Jon Stewart is really, really funny when he makes fun of journalism. In “The Daily Show’s“ parody of the broadcast and cable news product, the show’s writers and producers skewer not only the gloss, polish and stilted tone, but also the editorial decisions.
But it isn’t just TV. The Onion is really, really funny. It makes fun of print journalism, and it does it with such brilliance that journalists love it. And the headlines on Jay Leno’s regular routine? They aren’t made up. They’re sent in by viewers from real papers (so there, crowdsourcers).
But there’s a news product that comedians and satirists can’t turn into a joke. It is really, really hard to make fun of data-driven investigative journalism. There’s something about it that strips away anything worthy of lampooning.
The topics in data-driven journalism are profoundly insightful, ranging from the curious to the deadly serious. The research and work that go into creating the stories are even more intense in an age of big data and information technology. The presentation of data-driven interactives online are visually astounding, technically robust, and amazingly informative.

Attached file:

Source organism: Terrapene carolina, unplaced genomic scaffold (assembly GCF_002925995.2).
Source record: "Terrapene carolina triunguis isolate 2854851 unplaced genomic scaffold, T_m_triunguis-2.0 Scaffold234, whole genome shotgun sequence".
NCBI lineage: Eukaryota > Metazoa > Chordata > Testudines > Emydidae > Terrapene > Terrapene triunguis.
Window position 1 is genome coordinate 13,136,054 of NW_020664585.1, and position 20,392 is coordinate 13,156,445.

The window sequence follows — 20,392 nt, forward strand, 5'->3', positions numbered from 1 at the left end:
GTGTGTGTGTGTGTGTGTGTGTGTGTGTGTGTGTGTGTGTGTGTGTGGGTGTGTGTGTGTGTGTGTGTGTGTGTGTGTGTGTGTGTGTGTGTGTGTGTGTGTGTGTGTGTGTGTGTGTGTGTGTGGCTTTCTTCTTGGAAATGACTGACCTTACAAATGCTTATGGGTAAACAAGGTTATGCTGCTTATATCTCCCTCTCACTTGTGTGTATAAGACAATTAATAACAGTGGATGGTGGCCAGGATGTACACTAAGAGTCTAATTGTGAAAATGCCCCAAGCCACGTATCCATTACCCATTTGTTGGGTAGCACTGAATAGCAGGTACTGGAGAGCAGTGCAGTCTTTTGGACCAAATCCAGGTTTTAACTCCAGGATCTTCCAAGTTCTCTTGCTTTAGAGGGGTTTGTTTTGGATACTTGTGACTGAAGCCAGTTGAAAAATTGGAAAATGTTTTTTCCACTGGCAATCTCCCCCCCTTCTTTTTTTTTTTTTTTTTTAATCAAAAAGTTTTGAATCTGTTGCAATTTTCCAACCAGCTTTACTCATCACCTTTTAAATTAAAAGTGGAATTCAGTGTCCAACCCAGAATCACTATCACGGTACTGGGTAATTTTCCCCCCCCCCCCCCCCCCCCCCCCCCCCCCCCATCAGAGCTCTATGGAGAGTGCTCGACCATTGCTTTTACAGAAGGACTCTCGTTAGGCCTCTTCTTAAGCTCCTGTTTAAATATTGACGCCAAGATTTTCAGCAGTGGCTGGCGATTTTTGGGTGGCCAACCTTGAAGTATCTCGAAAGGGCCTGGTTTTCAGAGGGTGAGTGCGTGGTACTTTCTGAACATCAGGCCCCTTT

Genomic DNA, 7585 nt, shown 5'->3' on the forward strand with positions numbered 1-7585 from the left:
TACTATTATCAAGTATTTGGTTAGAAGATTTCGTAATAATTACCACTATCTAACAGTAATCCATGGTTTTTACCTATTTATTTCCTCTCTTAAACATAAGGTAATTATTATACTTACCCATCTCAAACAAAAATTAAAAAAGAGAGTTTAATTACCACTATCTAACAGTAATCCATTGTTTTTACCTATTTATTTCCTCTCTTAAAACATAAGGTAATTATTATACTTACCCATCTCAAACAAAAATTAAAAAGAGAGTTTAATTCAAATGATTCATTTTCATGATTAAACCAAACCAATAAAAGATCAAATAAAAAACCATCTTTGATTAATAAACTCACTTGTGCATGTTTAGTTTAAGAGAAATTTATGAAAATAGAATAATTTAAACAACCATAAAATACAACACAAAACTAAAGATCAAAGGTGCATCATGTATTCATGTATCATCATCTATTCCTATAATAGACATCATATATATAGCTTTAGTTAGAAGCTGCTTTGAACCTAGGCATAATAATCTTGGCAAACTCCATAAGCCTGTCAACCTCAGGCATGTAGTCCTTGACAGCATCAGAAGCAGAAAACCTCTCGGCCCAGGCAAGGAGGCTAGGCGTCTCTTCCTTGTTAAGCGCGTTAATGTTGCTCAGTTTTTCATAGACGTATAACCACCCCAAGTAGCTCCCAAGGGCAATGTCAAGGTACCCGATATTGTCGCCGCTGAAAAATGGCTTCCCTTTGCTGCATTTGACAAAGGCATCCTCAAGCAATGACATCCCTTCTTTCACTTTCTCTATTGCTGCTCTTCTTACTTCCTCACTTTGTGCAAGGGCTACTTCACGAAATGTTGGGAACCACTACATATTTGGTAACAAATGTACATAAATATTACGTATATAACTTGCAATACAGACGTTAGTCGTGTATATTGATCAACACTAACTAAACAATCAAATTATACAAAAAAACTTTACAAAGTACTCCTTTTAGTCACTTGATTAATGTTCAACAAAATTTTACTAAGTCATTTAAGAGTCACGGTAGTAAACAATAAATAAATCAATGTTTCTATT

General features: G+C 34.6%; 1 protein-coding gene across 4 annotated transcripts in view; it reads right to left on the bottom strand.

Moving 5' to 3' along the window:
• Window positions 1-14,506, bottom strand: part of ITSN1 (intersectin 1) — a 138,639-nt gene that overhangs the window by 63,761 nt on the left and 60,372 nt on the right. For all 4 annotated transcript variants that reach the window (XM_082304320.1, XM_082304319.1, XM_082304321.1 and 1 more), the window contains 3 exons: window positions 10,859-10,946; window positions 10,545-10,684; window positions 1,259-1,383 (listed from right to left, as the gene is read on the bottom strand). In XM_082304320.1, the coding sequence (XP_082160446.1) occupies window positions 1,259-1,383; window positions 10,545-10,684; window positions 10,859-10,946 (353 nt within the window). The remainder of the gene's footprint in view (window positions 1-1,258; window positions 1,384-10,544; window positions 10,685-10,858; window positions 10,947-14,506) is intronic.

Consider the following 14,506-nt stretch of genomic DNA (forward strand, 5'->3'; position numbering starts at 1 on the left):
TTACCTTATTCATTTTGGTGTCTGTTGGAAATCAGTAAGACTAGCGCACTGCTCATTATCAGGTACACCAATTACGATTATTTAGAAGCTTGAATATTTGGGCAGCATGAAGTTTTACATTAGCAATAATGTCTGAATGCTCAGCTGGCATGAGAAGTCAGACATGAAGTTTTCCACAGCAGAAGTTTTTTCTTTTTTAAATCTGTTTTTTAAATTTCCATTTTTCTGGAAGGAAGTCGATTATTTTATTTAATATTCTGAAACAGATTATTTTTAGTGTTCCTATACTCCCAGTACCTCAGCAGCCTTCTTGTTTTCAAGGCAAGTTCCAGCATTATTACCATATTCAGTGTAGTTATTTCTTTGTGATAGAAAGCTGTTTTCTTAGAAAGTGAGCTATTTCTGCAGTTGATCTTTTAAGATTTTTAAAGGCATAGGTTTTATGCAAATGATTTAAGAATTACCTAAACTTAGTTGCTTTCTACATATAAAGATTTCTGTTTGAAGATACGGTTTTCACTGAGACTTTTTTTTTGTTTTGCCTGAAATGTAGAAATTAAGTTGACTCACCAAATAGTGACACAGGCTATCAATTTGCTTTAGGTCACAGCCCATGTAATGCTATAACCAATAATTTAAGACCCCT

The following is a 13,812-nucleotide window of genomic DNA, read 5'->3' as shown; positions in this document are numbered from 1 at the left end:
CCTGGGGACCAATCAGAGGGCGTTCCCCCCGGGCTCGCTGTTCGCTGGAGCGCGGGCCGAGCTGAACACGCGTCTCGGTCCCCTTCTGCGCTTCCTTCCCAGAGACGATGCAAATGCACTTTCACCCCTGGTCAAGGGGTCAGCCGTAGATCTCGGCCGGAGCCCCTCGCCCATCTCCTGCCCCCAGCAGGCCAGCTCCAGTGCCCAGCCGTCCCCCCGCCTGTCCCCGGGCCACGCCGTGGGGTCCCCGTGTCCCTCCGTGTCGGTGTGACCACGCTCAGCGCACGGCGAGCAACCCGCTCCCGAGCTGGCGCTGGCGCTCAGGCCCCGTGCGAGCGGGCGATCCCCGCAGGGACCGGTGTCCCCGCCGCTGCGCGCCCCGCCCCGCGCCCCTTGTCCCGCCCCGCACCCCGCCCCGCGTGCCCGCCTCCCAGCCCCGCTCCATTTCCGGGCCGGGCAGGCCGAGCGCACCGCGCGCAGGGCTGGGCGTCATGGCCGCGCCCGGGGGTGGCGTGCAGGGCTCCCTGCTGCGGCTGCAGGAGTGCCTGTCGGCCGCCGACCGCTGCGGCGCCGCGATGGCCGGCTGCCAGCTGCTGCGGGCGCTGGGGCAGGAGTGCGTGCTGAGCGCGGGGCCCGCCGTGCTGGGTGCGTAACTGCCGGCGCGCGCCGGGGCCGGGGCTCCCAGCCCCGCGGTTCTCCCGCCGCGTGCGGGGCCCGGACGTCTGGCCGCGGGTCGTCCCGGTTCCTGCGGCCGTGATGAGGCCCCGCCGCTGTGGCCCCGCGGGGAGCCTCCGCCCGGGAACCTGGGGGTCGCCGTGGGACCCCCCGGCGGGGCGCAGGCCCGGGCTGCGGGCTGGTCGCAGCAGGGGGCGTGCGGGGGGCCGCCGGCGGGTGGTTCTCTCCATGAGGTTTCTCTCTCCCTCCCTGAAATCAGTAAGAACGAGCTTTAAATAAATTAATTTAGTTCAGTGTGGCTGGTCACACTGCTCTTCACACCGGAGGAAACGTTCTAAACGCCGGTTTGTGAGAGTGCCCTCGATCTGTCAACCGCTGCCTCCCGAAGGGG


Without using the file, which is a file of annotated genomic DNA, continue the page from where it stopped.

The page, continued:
But sadly, the greatest threat to this form of journalism comes from the journalism culture and industry itself.
The News Nerds of NICAR
The data-driven investigative journalism community, and it is tiny, just gathered over the past weekend in St. Louis for the 2012 NICAR conference (NICAR is the National Institute for Computer-Assisted Reporting). The conference is different from other journalism conferences, or even online journalism conferences (which are starting to resemble plain, old journalism conferences as the cultures combine). At NICAR, people work in workshops to learn and do new things. There isn’t a big emphasis on networking or evangelism. One attendee even noted that there were no business cards exchanged. But they do give awards to their work.
However, their work is unlike the journalism that comedians skewer.
These data-driven interactives are not just stories — they are landscapes to explore, conclusively revealing the things that journalism strives to bring to the public attention without the trappings of the industrial journalism mindset. These are not the talking point quotes that go unquestioned on Sunday morning talk shows. They are not the formulaic newswire stories where the reporting amounts to three sources rounded up from the usual suspects: spokespeople from government, think tanks and well-financed advocacy groups. They’re windows into reality created by scraping real information, not versions of the truth created by ideology. They’re the stories of thousands of people, read from the footprints left behind in the digital ether, told in ways that can only now be divulged with the tools of software and computers.